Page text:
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Videoconferencing at UVa

Sharing Materials

Equipment for videoconferencing consists primarily of hardware and software dedicated to transmitting and receiving a video image and its accompanying audio signal. Devices for videoconferencing do this well, but few meetings or classes consist only of a speaker and listeners. Most materials can be used in a videoconference, but their use must be planned for and there are times when one format must be altered to make it electronically sharable. The client (device) used at the originating and receiving sites must be considered as well.

Appliance vs PC-based Clients

There are three basic categories of videoconference client:
  • PC-based (VCON Armada Escort, Vigo, ViaVideo)
  • Appliance (Polycom ViewStation)
  • NetMeeting (a special case)

A PC-based videoconference client will usually include a means of using collaboration tools such as a whiteboard window, a chat-style window, application sharing, and file exchange. These are often referred to as T.120 tools since they adhere to that protocol. Microsoft implemented this suite in their old NetMeeting application, and often other videoconference clients simply made use of this aspect of the NetMeeting application. Since these additional capabilities are displayed in a window separate from the actual videoconference window it is possible to view both in parallel (depending on how much screen space is available), or to "park" a window in the background or temporarily close it. It is also possible for a PC-based client to utilize both the hardware-based MCU service or the web interface of the software-based MCU service.

A videoconference appliance is easy to use, but will not have collaboration tools easily accessible as part of the interface. The Polycom ViewStation does have the ability to host a "slide show", but the slides' display is primary, relegating the view of the other participant(s) to a PIP (picture-in-picture) display.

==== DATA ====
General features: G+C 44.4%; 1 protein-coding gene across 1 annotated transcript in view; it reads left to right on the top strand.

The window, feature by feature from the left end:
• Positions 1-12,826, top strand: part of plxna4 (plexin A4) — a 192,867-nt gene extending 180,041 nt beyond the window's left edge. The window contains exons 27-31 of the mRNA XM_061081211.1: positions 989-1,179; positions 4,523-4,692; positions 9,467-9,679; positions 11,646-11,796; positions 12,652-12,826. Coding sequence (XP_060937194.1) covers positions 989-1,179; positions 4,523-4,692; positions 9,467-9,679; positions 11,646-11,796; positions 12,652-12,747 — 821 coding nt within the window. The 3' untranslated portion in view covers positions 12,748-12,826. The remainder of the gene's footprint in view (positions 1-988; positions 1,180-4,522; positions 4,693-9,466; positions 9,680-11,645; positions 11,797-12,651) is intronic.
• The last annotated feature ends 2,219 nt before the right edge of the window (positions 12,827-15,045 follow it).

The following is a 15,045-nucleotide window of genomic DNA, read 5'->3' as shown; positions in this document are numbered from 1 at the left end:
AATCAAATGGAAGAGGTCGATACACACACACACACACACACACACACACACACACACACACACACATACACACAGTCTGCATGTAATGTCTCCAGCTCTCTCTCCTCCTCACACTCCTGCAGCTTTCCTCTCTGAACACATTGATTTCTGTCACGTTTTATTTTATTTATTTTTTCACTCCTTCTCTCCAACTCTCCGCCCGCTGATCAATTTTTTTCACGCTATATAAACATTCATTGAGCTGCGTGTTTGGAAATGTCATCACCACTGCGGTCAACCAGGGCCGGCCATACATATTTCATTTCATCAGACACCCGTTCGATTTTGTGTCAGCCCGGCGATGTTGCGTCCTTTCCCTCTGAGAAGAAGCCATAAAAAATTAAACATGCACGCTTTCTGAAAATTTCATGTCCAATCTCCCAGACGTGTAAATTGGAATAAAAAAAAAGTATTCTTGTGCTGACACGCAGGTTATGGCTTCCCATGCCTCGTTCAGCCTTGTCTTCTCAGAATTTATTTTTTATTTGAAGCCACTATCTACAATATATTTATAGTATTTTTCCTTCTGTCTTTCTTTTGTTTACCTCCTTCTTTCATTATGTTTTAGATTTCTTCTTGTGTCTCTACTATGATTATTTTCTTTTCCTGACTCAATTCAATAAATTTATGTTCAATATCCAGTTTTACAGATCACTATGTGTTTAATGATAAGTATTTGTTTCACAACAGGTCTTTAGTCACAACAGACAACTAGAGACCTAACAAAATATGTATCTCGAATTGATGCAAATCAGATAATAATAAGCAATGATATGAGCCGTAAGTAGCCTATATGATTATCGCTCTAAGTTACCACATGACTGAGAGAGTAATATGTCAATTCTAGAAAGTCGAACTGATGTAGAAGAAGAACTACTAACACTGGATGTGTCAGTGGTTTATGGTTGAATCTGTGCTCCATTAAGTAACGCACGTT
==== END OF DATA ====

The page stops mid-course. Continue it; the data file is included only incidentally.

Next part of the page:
NetMeeting is a special case because it uses a software codec (a program resident on the PC rather than the functionality being built into hardware). This makes NetMeeting very inexpensive since it can operate using cheap webcams and free software from Microsoft. However, it offers very low comparative frame rates, often freezing the display or updating excruciatingly slowly. The sound quality can suffer similarly.

The host of a videoconference must consider the types of participating clients that are being used in a videoconference when planning to use electronic presentation materials. It may be necessary to limit the types of clients used in order to maintain the level of performance desired for the videoconference and allow the types of planned presentations. The expectations of the participants must be realistic if choices are made which impact the conference quality. Prior planning may be necessary to either prepare materials appropriately or set up additional equipment. Finally, someone (either the presenter or an associate) needs to be familiar with how the videoconference will segue into the presentation and back to the videoconference.

The following list is a collection of Web pages that address different types of materials and their use in a videoconferencing environment.

Page Updated: 2012-02-16